Paul Kearney was born in Ballymena, Northern Ireland, in 1967. He went to a local grammar school, and then to Lincoln College, Oxford, where he read Anglo-Saxon, Old Norse, and Middle English. Shortly after leaving Oxford, he went on a solitary climbing trip to the Isle of Skye, and it was after tumbling off a mountain there that the character of Michael Riven first came to him. The first half of The Way to Babylon was composed shortly after, and taken up by the literary agents Campbell, Thomson & McLaughlin. Richard Evans at Victor Gollancz bought the book, and Gollancz then published Kearney's next seven books, including the Monarchies of God series.
Kearney's The Ten Thousand was Fantasy Book Review Book of the Month for June 2010.
Paul kindly spoke to Joshua S Hill in July 2010.
1. Give us a brief description of yourself (who you are, where you're from, what you do if you're not writing full time).
I'm 43 years old (Dear Lord – 43?) I'm from Northern Ireland, and if you believe the research my family members have done, then we've been Irish for only a thousand years. Before that, we were Vikings. That really fits, as my whole male family (and there are a lot of 'em), are all well over six feet, and incline to blonde or red hair. The name “Kearney” translates in old Irish as either “warlike” or “victorious.” Which is kind of nice.
I write full-time, and have done for almost twenty years (Dear Lord – twenty years….?) You get the message – I still get startled by how time has slipped by.
a. Cats, dogs or other?
I have two Jack Russell terriers, who are my constant companions. They think they are six feet tall, and bulletproof.
2. Have you been a fantasy fan all your life? Do you read outside the genre?
For my sins, I've been reading fantasy since I was twelve. Earlier, if you want to quibble and count Jules Verne, H G Wells and Lord Dunsany. It's been the bedrock of my imaginative life. Do I read outside the genre? To be brutally honest, these days I read entirely outside it. Since I started writing fantasy commercially, I've pretty much stopped reading it.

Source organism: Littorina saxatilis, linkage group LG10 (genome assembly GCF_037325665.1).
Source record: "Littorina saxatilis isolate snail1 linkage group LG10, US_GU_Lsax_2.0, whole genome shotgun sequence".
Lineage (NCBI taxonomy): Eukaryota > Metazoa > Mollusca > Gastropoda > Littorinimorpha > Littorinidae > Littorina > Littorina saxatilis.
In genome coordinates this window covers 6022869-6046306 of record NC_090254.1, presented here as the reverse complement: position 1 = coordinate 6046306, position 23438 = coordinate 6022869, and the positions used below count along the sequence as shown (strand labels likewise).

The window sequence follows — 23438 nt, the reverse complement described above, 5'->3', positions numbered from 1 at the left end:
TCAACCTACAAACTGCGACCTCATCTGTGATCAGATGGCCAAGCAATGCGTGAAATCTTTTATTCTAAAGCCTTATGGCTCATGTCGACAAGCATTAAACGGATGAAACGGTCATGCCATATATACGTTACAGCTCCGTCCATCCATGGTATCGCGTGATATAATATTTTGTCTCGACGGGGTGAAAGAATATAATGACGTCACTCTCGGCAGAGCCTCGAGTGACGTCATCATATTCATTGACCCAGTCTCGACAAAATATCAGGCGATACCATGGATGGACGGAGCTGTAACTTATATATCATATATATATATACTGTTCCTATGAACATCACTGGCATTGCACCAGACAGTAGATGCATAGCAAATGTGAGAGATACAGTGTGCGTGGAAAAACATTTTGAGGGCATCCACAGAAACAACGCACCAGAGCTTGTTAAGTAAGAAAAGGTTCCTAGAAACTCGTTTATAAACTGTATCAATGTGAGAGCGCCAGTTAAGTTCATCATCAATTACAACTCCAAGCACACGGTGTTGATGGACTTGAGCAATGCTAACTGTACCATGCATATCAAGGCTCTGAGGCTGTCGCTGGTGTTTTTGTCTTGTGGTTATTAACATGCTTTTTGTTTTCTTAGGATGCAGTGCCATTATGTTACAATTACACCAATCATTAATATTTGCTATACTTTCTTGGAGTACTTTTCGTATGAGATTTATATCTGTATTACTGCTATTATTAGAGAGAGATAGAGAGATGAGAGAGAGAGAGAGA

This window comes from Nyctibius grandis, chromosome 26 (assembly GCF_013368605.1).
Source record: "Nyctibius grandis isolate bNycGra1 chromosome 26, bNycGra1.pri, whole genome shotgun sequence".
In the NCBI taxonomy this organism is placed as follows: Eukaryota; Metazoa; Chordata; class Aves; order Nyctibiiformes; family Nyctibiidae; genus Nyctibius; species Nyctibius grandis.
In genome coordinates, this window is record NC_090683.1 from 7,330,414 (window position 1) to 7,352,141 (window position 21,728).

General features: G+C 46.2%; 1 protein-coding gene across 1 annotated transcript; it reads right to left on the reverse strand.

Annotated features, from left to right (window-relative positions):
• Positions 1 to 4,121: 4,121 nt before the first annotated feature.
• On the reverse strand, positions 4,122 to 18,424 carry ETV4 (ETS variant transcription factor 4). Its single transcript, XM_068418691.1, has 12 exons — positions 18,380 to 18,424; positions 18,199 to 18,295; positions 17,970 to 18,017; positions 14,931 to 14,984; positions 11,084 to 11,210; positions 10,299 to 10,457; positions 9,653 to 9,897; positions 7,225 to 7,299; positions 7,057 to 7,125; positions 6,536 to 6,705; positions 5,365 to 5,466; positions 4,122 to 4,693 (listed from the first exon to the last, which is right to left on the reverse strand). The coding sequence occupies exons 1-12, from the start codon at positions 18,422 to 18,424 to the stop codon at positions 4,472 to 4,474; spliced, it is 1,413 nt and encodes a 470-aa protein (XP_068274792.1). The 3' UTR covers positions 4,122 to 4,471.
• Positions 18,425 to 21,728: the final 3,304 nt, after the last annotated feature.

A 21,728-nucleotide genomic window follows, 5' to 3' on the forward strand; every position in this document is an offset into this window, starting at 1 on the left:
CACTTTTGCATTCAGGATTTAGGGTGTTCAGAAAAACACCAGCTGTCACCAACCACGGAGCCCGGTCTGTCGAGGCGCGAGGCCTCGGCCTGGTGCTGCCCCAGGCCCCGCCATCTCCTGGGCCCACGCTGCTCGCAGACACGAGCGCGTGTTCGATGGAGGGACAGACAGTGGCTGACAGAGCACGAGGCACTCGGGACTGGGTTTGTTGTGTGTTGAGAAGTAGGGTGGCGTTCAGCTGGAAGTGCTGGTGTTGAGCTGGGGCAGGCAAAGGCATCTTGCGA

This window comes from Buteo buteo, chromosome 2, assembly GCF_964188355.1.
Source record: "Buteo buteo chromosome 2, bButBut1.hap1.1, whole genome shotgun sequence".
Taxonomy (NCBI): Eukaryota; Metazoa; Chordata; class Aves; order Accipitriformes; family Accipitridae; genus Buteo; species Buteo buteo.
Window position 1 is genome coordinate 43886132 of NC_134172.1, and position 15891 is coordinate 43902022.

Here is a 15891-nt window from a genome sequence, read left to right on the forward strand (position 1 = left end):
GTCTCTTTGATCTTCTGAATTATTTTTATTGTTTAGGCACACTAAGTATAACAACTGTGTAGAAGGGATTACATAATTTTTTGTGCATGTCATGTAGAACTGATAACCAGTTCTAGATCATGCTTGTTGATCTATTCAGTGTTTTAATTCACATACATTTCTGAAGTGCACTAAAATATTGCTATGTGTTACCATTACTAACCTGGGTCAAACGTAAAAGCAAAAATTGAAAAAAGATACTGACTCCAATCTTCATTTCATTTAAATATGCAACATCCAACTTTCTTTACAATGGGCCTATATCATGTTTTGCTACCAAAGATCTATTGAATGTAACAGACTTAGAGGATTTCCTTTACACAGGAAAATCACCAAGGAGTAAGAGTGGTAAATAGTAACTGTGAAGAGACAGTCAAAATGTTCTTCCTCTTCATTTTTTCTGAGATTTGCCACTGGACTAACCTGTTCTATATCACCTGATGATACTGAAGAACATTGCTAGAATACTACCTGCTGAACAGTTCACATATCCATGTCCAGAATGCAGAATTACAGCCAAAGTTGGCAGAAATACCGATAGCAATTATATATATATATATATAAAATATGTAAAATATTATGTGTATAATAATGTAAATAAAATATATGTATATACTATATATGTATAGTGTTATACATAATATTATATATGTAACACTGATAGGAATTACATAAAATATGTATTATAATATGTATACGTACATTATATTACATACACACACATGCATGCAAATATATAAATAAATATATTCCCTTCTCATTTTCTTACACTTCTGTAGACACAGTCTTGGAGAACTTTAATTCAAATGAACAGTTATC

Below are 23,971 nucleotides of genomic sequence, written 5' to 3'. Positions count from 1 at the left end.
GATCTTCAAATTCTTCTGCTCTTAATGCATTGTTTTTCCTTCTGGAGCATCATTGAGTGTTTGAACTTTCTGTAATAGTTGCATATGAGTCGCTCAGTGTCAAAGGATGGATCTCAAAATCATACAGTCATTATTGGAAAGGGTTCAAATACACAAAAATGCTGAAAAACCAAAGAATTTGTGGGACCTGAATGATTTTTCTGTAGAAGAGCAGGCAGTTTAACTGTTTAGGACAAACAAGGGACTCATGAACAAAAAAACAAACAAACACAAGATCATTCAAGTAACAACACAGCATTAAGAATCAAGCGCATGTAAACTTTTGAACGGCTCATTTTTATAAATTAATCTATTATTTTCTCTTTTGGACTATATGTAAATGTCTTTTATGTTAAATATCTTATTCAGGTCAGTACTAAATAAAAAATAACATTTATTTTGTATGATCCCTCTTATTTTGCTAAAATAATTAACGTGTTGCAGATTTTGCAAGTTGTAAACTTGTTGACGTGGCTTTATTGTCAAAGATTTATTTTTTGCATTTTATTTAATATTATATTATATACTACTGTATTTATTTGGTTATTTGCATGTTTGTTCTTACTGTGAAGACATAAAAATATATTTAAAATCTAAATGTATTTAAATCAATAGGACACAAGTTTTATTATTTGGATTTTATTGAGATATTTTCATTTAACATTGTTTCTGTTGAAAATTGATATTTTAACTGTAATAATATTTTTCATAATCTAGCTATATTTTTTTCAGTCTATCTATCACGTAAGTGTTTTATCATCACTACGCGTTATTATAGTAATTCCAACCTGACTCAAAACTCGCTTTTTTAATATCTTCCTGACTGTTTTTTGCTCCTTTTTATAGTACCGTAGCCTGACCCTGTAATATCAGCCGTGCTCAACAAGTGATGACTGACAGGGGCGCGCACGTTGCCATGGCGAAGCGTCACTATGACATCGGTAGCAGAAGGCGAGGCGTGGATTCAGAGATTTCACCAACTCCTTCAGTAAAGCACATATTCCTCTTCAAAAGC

a. Who are your favourite authors in fantasy and outside of fantasy?
I've always loved Tolkien (of course), Donaldson, Jack Vance, and Alan Garner, a neglected genius. Steve Erikson is also pure excellence, as are James Blaylock and John Crowley. Outside the genre, it's Patrick O Brian and Cormac McCarthy, for my money the finest writers of the late twentieth century.
b. Who are those writers that have inspired and pushed you?
Take any of the above. McCarthy makes my jaw drop open in awe at what he does – there is a bloody, ultra-violent description of a Comanche attack in Blood Meridian which I have read aloud to friends – it sounds like poetry, purely because of the beauty of the language.
3. What did you want to be when you were growing up?
(Groans) Yes, you guessed it – a writer. And ideally a soldier too.
a. When did you realize that you wanted to be a writer?
I used to copy out words before I knew what they meant – writing before I could read – I remember vividly doing so at the age of three or so. The actual physical process of writing fascinated me. When I was at school I wrote a horrible fat fantasy novel at the age of sixteen. I honestly can't remember a time when I didn't want to write.
4. Describe the road you've taken to get where you are now as an author. Standalone novels not selling well, being dropped by a publisher, etc.